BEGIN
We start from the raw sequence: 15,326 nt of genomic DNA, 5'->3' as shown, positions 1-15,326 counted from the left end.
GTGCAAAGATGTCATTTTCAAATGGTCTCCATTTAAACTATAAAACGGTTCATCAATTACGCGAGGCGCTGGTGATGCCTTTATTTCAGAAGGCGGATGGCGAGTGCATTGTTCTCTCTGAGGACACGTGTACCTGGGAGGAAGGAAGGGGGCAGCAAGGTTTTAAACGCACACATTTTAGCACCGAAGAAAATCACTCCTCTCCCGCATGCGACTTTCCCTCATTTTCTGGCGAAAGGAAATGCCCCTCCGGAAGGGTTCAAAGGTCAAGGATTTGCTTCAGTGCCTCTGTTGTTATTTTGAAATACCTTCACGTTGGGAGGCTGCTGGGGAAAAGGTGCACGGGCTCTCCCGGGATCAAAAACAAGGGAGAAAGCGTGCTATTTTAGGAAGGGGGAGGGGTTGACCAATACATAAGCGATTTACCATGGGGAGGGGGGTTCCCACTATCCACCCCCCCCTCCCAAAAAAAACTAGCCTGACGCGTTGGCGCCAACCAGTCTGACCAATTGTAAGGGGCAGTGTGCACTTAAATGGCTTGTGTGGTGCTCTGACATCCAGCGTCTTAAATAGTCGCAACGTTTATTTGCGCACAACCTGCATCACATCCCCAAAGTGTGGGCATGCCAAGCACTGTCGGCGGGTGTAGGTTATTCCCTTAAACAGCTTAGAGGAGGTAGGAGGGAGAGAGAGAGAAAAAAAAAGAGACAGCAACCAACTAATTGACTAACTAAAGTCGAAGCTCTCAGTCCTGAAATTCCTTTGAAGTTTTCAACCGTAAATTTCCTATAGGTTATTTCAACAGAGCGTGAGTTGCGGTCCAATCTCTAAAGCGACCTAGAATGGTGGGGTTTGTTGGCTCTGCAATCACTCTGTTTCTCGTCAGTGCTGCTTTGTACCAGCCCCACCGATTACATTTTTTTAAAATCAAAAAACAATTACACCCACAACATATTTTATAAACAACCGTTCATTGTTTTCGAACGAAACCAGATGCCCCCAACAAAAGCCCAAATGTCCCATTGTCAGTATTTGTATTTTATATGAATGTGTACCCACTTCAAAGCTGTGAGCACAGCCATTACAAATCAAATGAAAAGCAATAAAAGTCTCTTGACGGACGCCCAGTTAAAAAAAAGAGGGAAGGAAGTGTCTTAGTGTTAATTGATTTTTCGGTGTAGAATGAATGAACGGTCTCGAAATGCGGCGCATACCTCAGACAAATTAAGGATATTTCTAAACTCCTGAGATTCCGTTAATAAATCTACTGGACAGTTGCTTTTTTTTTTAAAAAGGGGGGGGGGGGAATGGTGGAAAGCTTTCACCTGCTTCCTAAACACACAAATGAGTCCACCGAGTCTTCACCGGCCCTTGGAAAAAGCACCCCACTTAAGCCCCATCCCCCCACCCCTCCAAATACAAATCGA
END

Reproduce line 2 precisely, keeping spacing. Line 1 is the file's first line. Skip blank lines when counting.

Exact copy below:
GTGCAAAGATGTCATTTTCAAATGGTCTCCATTTAAACTATAAAACGGTTCATCAATTACGCGAGGCGCTGGTGATGCCTTTATTTCAGAAGGCGGATGGCGAGTGCATTGTTCTCTCTGAGGACACGTGTACCTGGGAGGAAGGAAGGGGGCAGCAAGGTTTTAAACGCACACATTTTAGCACCGAAGAAAATCACTCCTCTCCCGCATGCGACTTTCCCTCATTTTCTGGCGAAAGGAAATGCCCCTCCGGAAGGGTTCAAAGGTCAAGGATTTGCTTCAGTGCCTCTGTTGTTATTTTGAAATACCTTCACGTTGGGAGGCTGCTGGGGAAAAGGTGCACGGGCTCTCCCGGGATCAAAAACAAGGGAGAAAGCGTGCTATTTTAGGAAGGGGGAGGGGTTGACCAATACATAAGCGATTTACCATGGGGAGGGGGGTTCCCACTATCCACCCCCCCCTCCCAAAAAAAACTAGCCTGACGCGTTGGCGCCAACCAGTCTGACCAATTGTAAGGGGCAGTGTGCACTTAAATGGCTTGTGTGGTGCTCTGACATCCAGCGTCTTAAATAGTCGCAACGTTTATTTGCGCACAACCTGCATCACATCCCCAAAGTGTGGGCATGCCAAGCACTGTCGGCGGGTGTAGGTTATTCCCTTAAACAGCTTAGAGGAGGTAGGAGGGAGAGAGAGAGAAAAAAAAAGAGACAGCAACCAACTAATTGACTAACTAAAGTCGAAGCTCTCAGTCCTGAAATTCCTTTGAAGTTTTCAACCGTAAATTTCCTATAGGTTATTTCAACAGAGCGTGAGTTGCGGTCCAATCTCTAAAGCGACCTAGAATGGTGGGGTTTGTTGGCTCTGCAATCACTCTGTTTCTCGTCAGTGCTGCTTTGTACCAGCCCCACCGATTACATTTTTTTAAAATCAAAAAACAATTACACCCACAACATATTTTATAAACAACCGTTCATTGTTTTCGAACGAAACCAGATGCCCCCAACAAAAGCCCAAATGTCCCATTGTCAGTATTTGTATTTTATATGAATGTGTACCCACTTCAAAGCTGTGAGCACAGCCATTACAAATCAAATGAAAAGCAATAAAAGTCTCTTGACGGACGCCCAGTTAAAAAAAAGAGGGAAGGAAGTGTCTTAGTGTTAATTGATTTTTCGGTGTAGAATGAATGAACGGTCTCGAAATGCGGCGCATACCTCAGACAAATTAAGGATATTTCTAAACTCCTGAGATTCCGTTAATAAATCTACTGGACAGTTGCTTTTTTTTTTAAAAAGGGGGGGGGGGGAATGGTGGAAAGCTTTCACCTGCTTCCTAAACACACAAATGAGTCCACCGAGTCTTCACCGGCCCTTGGAAAAAGCACCCCACTTAAGCCCCATCCCCCCACCCCTCCAAATACAAATCGA